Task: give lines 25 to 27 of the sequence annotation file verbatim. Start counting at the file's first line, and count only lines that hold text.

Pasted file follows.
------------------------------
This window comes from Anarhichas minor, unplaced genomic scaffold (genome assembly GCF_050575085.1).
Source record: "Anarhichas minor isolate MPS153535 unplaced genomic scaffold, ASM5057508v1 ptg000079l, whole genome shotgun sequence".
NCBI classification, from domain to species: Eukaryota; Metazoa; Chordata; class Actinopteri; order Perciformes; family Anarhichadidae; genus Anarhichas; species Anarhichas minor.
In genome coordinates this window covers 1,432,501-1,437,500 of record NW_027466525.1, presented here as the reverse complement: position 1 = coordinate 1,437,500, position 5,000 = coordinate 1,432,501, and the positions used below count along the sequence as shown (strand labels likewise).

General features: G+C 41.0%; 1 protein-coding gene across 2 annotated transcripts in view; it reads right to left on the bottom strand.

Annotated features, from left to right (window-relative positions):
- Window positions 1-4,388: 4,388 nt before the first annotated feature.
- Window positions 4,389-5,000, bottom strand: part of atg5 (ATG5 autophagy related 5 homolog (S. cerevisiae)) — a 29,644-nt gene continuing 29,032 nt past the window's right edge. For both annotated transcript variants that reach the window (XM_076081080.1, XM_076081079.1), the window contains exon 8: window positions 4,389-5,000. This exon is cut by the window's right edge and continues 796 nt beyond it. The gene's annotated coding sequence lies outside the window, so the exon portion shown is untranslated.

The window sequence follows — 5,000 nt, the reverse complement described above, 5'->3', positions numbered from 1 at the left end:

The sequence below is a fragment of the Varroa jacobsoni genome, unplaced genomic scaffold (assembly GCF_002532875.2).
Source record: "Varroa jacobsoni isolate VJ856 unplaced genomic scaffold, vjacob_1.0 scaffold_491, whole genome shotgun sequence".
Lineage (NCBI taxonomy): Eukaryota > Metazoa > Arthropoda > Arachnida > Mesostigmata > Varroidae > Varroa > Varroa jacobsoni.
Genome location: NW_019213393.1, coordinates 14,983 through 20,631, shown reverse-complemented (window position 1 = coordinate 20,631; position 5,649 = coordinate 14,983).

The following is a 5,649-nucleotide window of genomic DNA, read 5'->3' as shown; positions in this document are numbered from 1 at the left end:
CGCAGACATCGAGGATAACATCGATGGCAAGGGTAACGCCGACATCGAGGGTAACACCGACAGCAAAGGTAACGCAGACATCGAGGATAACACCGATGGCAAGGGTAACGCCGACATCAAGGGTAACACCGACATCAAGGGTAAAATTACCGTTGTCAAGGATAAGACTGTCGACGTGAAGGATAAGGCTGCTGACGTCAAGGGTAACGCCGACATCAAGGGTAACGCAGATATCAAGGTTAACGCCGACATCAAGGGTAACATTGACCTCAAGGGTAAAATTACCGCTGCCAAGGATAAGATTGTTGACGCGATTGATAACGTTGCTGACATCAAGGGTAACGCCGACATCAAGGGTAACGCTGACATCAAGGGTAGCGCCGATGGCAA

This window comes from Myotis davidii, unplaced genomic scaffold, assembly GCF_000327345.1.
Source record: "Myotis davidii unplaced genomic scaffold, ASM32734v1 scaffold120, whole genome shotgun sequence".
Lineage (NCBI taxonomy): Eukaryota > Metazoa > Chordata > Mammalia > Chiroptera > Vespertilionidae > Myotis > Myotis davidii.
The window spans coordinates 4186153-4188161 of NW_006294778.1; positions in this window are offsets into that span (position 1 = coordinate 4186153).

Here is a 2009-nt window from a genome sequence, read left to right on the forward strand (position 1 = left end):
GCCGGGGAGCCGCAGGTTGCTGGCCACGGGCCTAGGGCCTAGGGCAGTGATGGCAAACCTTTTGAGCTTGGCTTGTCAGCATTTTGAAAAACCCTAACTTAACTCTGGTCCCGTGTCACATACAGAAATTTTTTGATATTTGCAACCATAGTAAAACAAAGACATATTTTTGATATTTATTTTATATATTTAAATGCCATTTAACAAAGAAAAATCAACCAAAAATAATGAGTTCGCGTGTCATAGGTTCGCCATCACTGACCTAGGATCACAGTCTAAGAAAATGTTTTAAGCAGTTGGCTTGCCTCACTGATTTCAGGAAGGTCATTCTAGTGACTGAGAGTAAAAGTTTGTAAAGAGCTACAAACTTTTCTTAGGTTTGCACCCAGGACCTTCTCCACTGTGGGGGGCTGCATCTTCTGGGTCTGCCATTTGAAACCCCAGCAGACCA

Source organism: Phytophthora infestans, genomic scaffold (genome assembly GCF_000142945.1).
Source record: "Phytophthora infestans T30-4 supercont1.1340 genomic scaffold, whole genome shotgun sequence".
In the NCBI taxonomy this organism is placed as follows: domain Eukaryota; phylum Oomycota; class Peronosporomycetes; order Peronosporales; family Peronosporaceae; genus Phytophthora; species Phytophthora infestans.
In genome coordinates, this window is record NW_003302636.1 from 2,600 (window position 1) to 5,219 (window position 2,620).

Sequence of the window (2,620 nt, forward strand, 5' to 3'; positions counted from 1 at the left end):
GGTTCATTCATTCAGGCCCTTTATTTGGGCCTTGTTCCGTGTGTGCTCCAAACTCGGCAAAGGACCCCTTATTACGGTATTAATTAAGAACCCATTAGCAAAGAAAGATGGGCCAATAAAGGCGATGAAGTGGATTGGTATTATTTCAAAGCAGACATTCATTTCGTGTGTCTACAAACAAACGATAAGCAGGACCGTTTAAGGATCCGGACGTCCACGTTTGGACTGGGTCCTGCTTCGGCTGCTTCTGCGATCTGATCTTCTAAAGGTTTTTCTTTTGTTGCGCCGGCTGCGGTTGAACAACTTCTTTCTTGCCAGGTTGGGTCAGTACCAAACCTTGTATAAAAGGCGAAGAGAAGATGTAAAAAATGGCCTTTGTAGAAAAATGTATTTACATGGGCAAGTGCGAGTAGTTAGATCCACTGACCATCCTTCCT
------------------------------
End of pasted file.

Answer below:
In genome coordinates, this window is record NW_003302636.1 from 2,600 (window position 1) to 5,219 (window position 2,620).

Sequence of the window (2,620 nt, forward strand, 5' to 3'; positions counted from 1 at the left end):
GGTTCATTCATTCAGGCCCTTTATTTGGGCCTTGTTCCGTGTGTGCTCCAAACTCGGCAAAGGACCCCTTATTACGGTATTAATTAAGAACCCATTAGCAAAGAAAGATGGGCCAATAAAGGCGATGAAGTGGATTGGTATTATTTCAAAGCAGACATTCATTTCGTGTGTCTACAAACAAACGATAAGCAGGACCGTTTAAGGATCCGGACGTCCACGTTTGGACTGGGTCCTGCTTCGGCTGCTTCTGCGATCTGATCTTCTAAAGGTTTTTCTTTTGTTGCGCCGGCTGCGGTTGAACAACTTCTTTCTTGCCAGGTTGGGTCAGTACCAAACCTTGTATAAAAGGCGAAGAGAAGATGTAAAAAATGGCCTTTGTAGAAAAATGTATTTACATGGGCAAGTGCGAGTAGTTAGATCCACTGACCATCCTTCCT